Nitrous oxide or entonox as it is commonly called is used in labour to help with the pain of the contractions. The woman controls the apparatus and inhales the gas through a mouth piece at the start of the contraction and when the contraction has finished, takes the mouth piece away. A lot of women find entonox very helpful in the relief of pain, while others do not like its taste or its effects.
"This is one of those news stories where my biases show, like woah, and I'm happy to admit it. In the UK, 50% of laboring women take advantage of nitrous oxide (good ol' dentist's office laughing gas) for pain relief. The rates of usage are about the same in Canada and even higher in countries like Finland. If you read up on the stuff, this isn't terribly surprising. Nitrous oxide gas doesn't totally eliminate childbirth pain, but studies show it does a great job of taking the edge off and without the long-term loopiness of injected narcotics or the limitations on movement (and the whole needle-in-your-spine bit) that goes along with epidurals. Plus, it's pain relief that's controlled by the woman, herself. You just take a hit off the gas whenever you find your contraction warrants it. No anesthesiologist necessary."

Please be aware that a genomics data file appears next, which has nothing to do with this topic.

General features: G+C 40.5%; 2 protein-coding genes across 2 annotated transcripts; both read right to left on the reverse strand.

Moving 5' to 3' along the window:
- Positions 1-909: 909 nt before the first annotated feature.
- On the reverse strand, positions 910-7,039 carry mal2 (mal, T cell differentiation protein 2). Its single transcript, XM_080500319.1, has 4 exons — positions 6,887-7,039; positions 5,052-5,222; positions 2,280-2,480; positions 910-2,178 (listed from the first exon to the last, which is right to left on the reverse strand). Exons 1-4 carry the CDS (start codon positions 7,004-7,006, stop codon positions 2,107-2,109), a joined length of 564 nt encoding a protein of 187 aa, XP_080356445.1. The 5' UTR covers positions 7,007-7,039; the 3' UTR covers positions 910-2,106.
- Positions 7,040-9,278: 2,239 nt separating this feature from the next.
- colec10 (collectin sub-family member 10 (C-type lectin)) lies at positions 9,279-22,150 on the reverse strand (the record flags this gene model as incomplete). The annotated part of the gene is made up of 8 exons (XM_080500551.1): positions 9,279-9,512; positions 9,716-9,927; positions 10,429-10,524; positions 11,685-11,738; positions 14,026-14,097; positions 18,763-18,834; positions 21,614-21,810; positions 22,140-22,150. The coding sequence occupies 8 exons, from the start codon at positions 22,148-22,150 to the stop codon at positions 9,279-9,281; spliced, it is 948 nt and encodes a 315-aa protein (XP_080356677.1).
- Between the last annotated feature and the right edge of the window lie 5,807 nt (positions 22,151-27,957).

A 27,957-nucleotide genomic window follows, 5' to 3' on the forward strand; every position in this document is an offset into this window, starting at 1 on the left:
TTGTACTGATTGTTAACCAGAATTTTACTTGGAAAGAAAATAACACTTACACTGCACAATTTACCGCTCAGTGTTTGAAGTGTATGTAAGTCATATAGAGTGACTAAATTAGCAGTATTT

This article appeared in Boing-Boing. Unfortunately the link to the page where it explains why entonox is not commonly used in the US is not working. I did some research of my own to find out why and apparently it did not catch on in the US as it did in Europe and over here in New Zealand, also there appears to be insufficient evidence as to the effectiveness of the analgesia and the affects on the fetus. The American College of Nurse Midwives recognizes the use of nitrous oxide in labour and its safe administration.
Nitrous Oxide use in the US